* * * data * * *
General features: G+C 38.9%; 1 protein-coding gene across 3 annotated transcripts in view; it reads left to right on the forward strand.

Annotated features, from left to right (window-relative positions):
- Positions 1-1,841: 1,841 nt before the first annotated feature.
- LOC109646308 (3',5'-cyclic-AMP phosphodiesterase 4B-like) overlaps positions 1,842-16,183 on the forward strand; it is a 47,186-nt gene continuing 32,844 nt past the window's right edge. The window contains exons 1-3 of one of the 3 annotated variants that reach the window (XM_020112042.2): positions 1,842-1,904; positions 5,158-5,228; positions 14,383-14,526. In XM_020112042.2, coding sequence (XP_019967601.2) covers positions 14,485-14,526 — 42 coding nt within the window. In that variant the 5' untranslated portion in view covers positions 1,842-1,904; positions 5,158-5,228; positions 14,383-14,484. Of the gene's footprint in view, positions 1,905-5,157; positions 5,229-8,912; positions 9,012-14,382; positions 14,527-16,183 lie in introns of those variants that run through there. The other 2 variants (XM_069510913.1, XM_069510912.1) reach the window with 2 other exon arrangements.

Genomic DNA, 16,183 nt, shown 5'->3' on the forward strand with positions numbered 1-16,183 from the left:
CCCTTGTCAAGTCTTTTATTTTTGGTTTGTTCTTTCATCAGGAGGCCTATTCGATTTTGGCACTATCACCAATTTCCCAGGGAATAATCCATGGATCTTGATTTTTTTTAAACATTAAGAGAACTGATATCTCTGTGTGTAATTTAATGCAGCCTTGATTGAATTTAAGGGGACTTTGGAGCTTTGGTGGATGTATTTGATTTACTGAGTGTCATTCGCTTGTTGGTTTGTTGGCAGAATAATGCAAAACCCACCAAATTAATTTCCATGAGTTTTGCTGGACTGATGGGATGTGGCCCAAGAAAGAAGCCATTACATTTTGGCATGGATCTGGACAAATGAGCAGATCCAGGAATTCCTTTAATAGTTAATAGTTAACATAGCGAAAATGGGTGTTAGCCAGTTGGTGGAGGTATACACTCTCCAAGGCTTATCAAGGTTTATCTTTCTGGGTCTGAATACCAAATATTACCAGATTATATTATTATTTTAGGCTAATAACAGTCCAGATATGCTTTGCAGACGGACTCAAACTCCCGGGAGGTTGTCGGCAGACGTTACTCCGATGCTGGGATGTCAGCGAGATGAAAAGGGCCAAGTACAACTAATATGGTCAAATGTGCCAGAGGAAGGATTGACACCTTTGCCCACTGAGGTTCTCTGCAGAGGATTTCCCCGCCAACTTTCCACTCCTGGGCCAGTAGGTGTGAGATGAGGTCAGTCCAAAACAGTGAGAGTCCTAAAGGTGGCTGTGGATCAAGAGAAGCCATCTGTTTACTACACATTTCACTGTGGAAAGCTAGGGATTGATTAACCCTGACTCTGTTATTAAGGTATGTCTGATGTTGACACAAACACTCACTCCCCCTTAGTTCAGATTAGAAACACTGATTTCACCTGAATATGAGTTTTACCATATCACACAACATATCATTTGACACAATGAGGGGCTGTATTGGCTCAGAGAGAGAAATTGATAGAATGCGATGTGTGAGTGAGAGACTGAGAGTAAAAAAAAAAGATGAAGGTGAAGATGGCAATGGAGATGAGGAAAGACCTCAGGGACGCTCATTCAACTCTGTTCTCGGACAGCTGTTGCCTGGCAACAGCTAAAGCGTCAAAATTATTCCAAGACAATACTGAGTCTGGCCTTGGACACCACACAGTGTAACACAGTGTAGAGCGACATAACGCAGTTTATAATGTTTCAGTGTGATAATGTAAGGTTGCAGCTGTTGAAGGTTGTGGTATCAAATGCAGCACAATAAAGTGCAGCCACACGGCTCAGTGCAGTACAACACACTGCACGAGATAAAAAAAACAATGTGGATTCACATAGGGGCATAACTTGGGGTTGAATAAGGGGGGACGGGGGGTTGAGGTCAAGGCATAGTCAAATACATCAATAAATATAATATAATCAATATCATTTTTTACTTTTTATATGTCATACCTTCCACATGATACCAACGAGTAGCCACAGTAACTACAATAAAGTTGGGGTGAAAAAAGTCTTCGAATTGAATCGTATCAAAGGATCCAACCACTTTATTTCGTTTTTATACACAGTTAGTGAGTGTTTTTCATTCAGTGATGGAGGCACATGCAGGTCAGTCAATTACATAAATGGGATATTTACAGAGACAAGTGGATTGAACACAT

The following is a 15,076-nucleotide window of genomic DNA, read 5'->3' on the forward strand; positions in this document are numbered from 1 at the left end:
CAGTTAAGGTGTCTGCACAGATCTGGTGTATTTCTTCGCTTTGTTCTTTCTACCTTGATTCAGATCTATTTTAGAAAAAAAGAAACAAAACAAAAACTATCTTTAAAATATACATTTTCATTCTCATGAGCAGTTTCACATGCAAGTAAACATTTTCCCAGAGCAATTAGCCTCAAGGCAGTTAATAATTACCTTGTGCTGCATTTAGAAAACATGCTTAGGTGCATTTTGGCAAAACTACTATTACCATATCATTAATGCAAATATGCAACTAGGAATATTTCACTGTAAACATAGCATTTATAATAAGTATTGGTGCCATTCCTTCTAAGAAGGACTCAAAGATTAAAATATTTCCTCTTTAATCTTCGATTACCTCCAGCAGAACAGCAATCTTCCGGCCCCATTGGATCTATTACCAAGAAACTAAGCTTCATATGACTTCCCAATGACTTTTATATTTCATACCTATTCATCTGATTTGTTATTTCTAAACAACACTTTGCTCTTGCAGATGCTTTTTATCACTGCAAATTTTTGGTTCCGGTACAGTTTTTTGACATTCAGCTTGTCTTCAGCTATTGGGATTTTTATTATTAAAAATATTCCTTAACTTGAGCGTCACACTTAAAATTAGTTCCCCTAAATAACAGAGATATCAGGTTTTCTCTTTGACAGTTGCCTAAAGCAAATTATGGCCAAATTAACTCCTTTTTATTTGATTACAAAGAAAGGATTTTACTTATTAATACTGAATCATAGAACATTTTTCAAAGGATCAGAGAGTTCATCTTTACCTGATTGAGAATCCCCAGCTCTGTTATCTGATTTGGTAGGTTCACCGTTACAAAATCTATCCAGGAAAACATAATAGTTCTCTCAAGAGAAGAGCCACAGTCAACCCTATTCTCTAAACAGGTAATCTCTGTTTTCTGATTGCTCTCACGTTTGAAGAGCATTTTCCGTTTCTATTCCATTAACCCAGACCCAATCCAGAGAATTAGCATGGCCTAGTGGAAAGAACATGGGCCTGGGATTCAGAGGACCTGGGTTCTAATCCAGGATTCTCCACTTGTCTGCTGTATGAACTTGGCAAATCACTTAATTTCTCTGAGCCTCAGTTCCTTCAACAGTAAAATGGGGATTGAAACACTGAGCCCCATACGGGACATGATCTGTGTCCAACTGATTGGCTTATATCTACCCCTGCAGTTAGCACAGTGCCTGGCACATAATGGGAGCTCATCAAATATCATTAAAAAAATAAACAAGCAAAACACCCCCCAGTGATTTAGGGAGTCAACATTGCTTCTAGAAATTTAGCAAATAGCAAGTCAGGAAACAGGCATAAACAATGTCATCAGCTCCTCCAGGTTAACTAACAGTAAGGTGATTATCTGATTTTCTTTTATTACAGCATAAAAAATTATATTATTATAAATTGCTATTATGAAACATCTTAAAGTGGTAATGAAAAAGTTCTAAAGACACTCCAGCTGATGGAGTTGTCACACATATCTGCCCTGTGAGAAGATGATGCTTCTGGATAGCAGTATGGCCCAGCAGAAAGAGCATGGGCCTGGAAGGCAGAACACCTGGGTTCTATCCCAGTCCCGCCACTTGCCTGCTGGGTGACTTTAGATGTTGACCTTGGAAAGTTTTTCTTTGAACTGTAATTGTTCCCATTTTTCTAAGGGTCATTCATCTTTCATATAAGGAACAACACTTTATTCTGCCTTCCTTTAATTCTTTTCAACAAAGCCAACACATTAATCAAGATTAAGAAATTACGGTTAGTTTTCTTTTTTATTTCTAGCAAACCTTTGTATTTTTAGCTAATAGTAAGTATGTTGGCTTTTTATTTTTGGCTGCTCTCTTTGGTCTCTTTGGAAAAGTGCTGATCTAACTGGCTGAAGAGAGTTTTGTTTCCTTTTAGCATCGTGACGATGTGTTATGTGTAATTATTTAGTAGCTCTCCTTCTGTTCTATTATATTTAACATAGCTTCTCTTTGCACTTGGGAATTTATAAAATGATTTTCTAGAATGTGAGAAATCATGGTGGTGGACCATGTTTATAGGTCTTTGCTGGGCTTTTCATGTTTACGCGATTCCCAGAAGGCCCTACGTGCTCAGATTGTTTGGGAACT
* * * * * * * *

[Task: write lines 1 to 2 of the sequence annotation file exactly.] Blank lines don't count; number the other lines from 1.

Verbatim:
General features: G+C 38.9%; 1 protein-coding gene across 3 annotated transcripts in view; it reads left to right on the forward strand.

Annotated features, from left to right (window-relative positions):